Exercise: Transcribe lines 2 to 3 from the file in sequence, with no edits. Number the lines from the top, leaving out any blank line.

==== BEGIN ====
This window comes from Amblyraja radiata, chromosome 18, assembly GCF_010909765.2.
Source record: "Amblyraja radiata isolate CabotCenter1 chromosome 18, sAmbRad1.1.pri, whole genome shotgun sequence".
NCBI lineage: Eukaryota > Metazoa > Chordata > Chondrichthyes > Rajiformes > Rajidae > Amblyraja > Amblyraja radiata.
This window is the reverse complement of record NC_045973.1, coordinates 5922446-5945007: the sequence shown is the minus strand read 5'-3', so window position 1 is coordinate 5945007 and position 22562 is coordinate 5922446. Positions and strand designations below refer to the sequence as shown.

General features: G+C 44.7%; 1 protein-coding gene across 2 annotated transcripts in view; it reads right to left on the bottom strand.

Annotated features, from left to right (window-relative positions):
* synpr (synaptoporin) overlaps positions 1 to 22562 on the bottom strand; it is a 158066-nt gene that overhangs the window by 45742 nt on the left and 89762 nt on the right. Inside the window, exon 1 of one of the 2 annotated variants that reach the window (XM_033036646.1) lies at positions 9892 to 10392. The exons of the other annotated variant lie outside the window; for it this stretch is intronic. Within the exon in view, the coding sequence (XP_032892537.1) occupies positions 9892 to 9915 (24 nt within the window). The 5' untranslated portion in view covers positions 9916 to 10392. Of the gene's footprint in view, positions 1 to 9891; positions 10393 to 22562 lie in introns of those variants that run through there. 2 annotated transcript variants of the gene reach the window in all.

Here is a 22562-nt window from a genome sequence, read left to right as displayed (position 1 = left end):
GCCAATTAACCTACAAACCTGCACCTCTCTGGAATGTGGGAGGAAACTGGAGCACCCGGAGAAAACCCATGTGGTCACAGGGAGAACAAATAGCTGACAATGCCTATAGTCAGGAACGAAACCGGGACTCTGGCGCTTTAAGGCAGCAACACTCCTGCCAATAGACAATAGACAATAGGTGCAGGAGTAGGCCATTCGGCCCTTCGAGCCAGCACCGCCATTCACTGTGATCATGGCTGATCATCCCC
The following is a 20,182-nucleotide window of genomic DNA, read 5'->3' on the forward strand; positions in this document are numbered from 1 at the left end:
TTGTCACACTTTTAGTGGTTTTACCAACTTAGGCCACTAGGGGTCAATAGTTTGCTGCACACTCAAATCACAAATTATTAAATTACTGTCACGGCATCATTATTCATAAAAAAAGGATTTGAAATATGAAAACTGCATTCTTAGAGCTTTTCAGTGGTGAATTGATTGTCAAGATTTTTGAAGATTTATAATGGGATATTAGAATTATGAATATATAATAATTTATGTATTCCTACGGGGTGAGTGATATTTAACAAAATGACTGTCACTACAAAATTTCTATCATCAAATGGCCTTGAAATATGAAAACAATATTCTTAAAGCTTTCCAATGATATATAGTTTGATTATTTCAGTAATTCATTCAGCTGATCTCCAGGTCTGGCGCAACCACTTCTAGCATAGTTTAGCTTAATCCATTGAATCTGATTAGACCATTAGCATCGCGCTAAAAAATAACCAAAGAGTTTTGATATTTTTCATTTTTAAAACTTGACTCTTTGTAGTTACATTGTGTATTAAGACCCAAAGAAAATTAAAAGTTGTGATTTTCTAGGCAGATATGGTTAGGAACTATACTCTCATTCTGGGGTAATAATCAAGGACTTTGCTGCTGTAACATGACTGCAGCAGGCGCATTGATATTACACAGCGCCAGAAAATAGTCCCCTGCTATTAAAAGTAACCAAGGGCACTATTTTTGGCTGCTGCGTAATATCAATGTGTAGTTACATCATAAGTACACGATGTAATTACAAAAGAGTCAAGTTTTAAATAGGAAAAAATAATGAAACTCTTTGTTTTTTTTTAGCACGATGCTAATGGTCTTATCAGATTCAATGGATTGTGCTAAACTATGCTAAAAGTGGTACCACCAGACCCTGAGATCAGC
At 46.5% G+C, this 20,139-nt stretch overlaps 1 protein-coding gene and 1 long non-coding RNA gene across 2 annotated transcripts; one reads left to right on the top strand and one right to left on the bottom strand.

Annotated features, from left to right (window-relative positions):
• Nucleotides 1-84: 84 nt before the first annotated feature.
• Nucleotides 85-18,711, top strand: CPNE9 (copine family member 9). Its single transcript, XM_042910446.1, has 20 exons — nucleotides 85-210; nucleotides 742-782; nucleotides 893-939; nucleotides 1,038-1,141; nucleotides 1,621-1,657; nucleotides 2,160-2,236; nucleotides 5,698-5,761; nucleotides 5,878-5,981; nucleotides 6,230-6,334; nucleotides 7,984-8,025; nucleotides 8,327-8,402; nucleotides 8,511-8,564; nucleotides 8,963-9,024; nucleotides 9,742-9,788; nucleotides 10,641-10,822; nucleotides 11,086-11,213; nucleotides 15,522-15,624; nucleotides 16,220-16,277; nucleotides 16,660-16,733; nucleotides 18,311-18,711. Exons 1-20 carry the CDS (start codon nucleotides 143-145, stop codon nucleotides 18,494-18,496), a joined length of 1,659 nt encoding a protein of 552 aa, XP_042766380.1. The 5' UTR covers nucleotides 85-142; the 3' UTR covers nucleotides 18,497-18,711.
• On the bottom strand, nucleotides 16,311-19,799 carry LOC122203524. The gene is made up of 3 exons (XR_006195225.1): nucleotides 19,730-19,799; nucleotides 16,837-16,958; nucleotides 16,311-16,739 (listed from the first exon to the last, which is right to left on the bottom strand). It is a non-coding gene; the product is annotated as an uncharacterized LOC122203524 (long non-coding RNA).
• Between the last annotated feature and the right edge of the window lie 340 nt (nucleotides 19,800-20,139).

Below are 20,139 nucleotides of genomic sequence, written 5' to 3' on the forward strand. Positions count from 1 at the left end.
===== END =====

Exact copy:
Source record: "Amblyraja radiata isolate CabotCenter1 chromosome 18, sAmbRad1.1.pri, whole genome shotgun sequence".
NCBI lineage: Eukaryota > Metazoa > Chordata > Chondrichthyes > Rajiformes > Rajidae > Amblyraja > Amblyraja radiata.